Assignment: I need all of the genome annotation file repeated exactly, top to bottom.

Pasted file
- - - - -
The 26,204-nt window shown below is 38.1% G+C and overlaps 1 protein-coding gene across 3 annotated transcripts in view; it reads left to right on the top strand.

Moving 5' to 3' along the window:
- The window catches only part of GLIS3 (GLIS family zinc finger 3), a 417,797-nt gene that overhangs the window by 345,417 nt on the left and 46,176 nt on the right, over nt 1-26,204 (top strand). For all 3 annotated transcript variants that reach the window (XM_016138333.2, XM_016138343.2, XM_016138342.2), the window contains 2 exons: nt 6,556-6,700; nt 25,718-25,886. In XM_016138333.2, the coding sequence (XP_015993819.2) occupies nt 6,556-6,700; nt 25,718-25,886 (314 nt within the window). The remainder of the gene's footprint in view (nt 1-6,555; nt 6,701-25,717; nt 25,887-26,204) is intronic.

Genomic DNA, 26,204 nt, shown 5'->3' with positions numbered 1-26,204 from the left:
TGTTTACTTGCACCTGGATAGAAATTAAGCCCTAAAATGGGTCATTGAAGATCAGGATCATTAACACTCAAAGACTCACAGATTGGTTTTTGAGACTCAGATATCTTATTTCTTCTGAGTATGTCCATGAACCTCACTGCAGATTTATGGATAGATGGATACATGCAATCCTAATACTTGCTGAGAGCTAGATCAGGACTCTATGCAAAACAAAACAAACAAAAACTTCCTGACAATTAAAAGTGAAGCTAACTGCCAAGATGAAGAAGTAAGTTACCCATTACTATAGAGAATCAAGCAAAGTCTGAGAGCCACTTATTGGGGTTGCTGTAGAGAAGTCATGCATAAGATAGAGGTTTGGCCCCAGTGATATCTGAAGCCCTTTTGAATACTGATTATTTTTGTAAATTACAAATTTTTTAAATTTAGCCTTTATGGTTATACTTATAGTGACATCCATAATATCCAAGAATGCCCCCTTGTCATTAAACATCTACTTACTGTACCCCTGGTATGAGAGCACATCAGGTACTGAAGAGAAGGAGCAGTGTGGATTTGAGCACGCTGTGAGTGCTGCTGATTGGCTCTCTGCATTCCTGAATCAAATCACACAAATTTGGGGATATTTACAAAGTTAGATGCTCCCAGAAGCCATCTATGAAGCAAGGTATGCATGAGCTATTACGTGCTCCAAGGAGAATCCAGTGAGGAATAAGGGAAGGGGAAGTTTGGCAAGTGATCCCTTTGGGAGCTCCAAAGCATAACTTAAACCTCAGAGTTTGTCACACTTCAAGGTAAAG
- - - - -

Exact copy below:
The 26,204-nt window shown below is 38.1% G+C and overlaps 1 protein-coding gene across 3 annotated transcripts in view; it reads left to right on the top strand.

Moving 5' to 3' along the window:
- The window catches only part of GLIS3 (GLIS family zinc finger 3), a 417,797-nt gene that overhangs the window by 345,417 nt on the left and 46,176 nt on the right, over nt 1-26,204 (top strand). For all 3 annotated transcript variants that reach the window (XM_016138333.2, XM_016138343.2, XM_016138342.2), the window contains 2 exons: nt 6,556-6,700; nt 25,718-25,886. In XM_016138333.2, the coding sequence (XP_015993819.2) occupies nt 6,556-6,700; nt 25,718-25,886 (314 nt within the window). The remainder of the gene's footprint in view (nt 1-6,555; nt 6,701-25,717; nt 25,887-26,204) is intronic.

Genomic DNA, 26,204 nt, shown 5'->3' with positions numbered 1-26,204 from the left:
TGTTTACTTGCACCTGGATAGAAATTAAGCCCTAAAATGGGTCATTGAAGATCAGGATCATTAACACTCAAAGACTCACAGATTGGTTTTTGAGACTCAGATATCTTATTTCTTCTGAGTATGTCCATGAACCTCACTGCAGATTTATGGATAGATGGATACATGCAATCCTAATACTTGCTGAGAGCTAGATCAGGACTCTATGCAAAACAAAACAAACAAAAACTTCCTGACAATTAAAAGTGAAGCTAACTGCCAAGATGAAGAAGTAAGTTACCCATTACTATAGAGAATCAAGCAAAGTCTGAGAGCCACTTATTGGGGTTGCTGTAGAGAAGTCATGCATAAGATAGAGGTTTGGCCCCAGTGATATCTGAAGCCCTTTTGAATACTGATTATTTTTGTAAATTACAAATTTTTTAAATTTAGCCTTTATGGTTATACTTATAGTGACATCCATAATATCCAAGAATGCCCCCTTGTCATTAAACATCTACTTACTGTACCCCTGGTATGAGAGCACATCAGGTACTGAAGAGAAGGAGCAGTGTGGATTTGAGCACGCTGTGAGTGCTGCTGATTGGCTCTCTGCATTCCTGAATCAAATCACACAAATTTGGGGATATTTACAAAGTTAGATGCTCCCAGAAGCCATCTATGAAGCAAGGTATGCATGAGCTATTACGTGCTCCAAGGAGAATCCAGTGAGGAATAAGGGAAGGGGAAGTTTGGCAAGTGATCCCTTTGGGAGCTCCAAAGCATAACTTAAACCTCAGAGTTTGTCACACTTCAAGGTAAAG